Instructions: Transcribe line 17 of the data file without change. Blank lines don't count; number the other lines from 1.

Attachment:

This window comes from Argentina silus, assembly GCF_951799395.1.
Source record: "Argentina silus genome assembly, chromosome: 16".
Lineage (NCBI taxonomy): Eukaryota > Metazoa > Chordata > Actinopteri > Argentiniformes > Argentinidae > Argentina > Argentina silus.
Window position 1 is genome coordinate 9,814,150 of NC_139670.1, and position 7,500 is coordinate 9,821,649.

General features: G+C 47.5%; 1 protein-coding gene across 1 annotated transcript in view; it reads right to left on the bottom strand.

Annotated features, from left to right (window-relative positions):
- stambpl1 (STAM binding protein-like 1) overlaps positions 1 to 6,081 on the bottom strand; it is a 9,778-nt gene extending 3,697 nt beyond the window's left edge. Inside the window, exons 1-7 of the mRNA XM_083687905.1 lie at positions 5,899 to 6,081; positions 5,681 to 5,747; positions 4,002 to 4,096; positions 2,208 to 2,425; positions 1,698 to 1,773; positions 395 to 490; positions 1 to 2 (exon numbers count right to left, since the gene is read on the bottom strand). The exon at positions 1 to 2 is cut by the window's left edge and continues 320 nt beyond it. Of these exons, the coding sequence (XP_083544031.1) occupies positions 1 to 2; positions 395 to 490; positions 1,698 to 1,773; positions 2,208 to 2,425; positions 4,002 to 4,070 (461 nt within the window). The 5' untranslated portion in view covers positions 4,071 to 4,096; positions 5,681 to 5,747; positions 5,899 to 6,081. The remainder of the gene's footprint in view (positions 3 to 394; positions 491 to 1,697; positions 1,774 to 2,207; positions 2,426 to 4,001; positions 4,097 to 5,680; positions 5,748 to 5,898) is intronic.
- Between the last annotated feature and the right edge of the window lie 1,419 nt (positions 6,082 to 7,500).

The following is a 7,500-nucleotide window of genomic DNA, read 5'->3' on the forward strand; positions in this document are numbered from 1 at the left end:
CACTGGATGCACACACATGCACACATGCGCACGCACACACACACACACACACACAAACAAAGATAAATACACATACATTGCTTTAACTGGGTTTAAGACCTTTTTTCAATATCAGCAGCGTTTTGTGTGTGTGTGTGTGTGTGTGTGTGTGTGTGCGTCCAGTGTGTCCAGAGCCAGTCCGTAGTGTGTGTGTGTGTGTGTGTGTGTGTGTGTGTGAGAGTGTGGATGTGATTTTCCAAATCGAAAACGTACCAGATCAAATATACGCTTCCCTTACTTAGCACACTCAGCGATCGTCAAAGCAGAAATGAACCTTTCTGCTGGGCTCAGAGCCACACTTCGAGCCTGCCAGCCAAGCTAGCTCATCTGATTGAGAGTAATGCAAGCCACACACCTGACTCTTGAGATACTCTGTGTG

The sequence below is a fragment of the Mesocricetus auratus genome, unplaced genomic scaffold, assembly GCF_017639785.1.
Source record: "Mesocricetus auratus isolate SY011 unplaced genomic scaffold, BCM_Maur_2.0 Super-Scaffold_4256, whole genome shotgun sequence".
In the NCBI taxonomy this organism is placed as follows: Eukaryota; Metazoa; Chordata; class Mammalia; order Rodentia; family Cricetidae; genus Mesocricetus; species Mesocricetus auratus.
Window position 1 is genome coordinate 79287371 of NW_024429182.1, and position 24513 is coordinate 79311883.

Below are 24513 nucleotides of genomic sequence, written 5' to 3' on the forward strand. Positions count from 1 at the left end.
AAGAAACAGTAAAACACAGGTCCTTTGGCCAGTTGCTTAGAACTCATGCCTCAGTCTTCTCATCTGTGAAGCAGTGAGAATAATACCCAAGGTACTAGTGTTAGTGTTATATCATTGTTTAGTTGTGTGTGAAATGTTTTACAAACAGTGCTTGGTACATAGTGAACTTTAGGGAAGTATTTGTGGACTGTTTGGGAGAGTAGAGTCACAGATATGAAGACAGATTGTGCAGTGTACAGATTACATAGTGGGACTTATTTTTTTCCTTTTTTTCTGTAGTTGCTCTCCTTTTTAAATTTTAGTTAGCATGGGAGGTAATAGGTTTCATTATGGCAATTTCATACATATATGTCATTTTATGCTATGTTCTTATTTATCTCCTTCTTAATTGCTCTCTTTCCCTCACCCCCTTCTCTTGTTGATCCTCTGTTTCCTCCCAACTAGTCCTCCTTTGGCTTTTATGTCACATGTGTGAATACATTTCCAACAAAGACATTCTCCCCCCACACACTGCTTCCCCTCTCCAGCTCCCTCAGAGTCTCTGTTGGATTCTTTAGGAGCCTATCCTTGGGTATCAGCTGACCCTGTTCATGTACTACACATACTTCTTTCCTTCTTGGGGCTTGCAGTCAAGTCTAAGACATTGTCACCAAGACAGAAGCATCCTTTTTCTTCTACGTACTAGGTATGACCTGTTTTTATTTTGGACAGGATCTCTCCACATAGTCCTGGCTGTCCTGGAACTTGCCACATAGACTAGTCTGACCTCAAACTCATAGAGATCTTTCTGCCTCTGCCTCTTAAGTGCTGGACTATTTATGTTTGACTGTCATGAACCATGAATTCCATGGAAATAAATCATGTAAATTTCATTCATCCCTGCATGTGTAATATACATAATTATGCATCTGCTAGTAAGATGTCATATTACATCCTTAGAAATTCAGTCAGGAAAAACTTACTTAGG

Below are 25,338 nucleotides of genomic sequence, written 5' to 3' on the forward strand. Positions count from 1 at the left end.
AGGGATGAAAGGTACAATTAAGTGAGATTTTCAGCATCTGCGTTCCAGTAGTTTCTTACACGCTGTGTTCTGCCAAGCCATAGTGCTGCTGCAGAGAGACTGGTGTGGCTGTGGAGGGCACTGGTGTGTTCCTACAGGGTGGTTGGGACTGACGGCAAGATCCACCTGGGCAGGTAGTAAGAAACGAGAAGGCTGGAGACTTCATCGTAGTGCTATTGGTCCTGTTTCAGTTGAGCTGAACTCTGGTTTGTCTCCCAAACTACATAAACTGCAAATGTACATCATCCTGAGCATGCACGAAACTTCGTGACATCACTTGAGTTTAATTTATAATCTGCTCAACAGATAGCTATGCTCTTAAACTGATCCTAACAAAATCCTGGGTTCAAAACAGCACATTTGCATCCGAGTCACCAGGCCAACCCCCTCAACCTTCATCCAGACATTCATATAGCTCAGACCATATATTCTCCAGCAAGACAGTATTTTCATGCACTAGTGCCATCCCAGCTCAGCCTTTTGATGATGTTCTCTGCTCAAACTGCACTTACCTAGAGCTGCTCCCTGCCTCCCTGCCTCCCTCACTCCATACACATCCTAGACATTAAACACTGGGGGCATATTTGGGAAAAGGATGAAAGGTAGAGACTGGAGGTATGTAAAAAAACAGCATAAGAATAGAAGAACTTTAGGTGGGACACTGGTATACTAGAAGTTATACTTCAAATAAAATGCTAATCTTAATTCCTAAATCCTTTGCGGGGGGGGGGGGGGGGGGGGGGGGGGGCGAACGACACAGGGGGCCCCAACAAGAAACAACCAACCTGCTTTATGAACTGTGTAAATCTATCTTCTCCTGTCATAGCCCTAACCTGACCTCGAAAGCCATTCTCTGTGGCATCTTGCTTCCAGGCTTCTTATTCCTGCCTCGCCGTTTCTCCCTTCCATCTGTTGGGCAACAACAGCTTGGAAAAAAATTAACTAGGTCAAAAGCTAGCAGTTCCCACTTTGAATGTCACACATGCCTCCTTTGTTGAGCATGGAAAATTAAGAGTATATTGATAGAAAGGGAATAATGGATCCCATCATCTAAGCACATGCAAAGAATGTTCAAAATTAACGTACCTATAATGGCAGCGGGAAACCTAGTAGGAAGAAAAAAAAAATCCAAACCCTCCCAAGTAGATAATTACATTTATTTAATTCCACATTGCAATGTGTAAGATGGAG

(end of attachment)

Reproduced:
Below are 25,338 nucleotides of genomic sequence, written 5' to 3' on the forward strand. Positions count from 1 at the left end.